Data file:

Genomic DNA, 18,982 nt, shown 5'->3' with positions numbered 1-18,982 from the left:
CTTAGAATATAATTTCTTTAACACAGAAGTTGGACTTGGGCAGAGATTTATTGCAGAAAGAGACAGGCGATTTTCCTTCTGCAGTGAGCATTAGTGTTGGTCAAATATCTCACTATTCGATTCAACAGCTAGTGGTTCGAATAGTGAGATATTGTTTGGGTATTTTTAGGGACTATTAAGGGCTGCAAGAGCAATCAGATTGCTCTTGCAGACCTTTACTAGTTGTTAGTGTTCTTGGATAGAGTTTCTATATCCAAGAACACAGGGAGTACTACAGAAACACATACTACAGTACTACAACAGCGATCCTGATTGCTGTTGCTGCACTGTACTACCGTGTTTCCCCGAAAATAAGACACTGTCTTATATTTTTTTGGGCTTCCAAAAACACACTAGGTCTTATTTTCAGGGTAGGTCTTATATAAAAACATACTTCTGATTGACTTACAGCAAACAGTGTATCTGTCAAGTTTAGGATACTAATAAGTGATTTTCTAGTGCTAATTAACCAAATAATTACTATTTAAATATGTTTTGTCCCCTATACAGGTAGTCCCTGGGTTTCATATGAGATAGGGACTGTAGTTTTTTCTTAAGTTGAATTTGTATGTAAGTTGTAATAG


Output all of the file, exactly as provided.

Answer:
Genomic DNA, 18,982 nt, shown 5'->3' with positions numbered 1-18,982 from the left:
CTTAGAATATAATTTCTTTAACACAGAAGTTGGACTTGGGCAGAGATTTATTGCAGAAAGAGACAGGCGATTTTCCTTCTGCAGTGAGCATTAGTGTTGGTCAAATATCTCACTATTCGATTCAACAGCTAGTGGTTCGAATAGTGAGATATTGTTTGGGTATTTTTAGGGACTATTAAGGGCTGCAAGAGCAATCAGATTGCTCTTGCAGACCTTTACTAGTTGTTAGTGTTCTTGGATAGAGTTTCTATATCCAAGAACACAGGGAGTACTACAGAAACACATACTACAGTACTACAACAGCGATCCTGATTGCTGTTGCTGCACTGTACTACCGTGTTTCCCCGAAAATAAGACACTGTCTTATATTTTTTTGGGCTTCCAAAAACACACTAGGTCTTATTTTCAGGGTAGGTCTTATATAAAAACATACTTCTGATTGACTTACAGCAAACAGTGTATCTGTCAAGTTTAGGATACTAATAAGTGATTTTCTAGTGCTAATTAACCAAATAATTACTATTTAAATATGTTTTGTCCCCTATACAGGTAGTCCCTGGGTTTCATATGAGATAGGGACTGTAGTTTTTTCTTAAGTTGAATTTGTATGTAAGTTGTAATAG